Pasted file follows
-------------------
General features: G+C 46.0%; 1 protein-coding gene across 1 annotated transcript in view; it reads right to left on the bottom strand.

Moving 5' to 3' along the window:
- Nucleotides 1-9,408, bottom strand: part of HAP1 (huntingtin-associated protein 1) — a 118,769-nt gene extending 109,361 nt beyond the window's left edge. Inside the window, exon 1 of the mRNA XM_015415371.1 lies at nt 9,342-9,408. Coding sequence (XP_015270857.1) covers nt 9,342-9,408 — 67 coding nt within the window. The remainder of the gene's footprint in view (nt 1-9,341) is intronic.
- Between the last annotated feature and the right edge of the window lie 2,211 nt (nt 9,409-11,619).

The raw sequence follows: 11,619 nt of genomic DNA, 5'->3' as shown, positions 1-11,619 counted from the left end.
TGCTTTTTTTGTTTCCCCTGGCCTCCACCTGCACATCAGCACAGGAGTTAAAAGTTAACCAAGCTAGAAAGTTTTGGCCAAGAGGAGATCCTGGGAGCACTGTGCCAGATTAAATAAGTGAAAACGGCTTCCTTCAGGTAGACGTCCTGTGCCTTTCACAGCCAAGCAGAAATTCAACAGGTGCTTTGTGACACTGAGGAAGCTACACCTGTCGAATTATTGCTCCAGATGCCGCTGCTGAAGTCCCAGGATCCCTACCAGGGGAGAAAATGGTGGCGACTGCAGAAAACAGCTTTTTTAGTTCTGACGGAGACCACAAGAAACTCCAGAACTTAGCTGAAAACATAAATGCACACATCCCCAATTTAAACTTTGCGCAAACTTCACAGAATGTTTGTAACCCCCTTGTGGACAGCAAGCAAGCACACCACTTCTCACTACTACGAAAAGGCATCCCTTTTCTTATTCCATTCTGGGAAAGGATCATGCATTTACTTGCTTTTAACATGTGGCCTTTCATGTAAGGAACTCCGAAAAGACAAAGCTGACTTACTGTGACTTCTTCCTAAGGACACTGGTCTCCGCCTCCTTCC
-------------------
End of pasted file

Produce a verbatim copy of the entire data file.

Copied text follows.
General features: G+C 46.0%; 1 protein-coding gene across 1 annotated transcript in view; it reads right to left on the bottom strand.

Moving 5' to 3' along the window:
- Nucleotides 1-9,408, bottom strand: part of HAP1 (huntingtin-associated protein 1) — a 118,769-nt gene extending 109,361 nt beyond the window's left edge. Inside the window, exon 1 of the mRNA XM_015415371.1 lies at nt 9,342-9,408. Coding sequence (XP_015270857.1) covers nt 9,342-9,408 — 67 coding nt within the window. The remainder of the gene's footprint in view (nt 1-9,341) is intronic.
- Between the last annotated feature and the right edge of the window lie 2,211 nt (nt 9,409-11,619).

The raw sequence follows: 11,619 nt of genomic DNA, 5'->3' as shown, positions 1-11,619 counted from the left end.
TGCTTTTTTTGTTTCCCCTGGCCTCCACCTGCACATCAGCACAGGAGTTAAAAGTTAACCAAGCTAGAAAGTTTTGGCCAAGAGGAGATCCTGGGAGCACTGTGCCAGATTAAATAAGTGAAAACGGCTTCCTTCAGGTAGACGTCCTGTGCCTTTCACAGCCAAGCAGAAATTCAACAGGTGCTTTGTGACACTGAGGAAGCTACACCTGTCGAATTATTGCTCCAGATGCCGCTGCTGAAGTCCCAGGATCCCTACCAGGGGAGAAAATGGTGGCGACTGCAGAAAACAGCTTTTTTAGTTCTGACGGAGACCACAAGAAACTCCAGAACTTAGCTGAAAACATAAATGCACACATCCCCAATTTAAACTTTGCGCAAACTTCACAGAATGTTTGTAACCCCCTTGTGGACAGCAAGCAAGCACACCACTTCTCACTACTACGAAAAGGCATCCCTTTTCTTATTCCATTCTGGGAAAGGATCATGCATTTACTTGCTTTTAACATGTGGCCTTTCATGTAAGGAACTCCGAAAAGACAAAGCTGACTTACTGTGACTTCTTCCTAAGGACACTGGTCTCCGCCTCCTTCC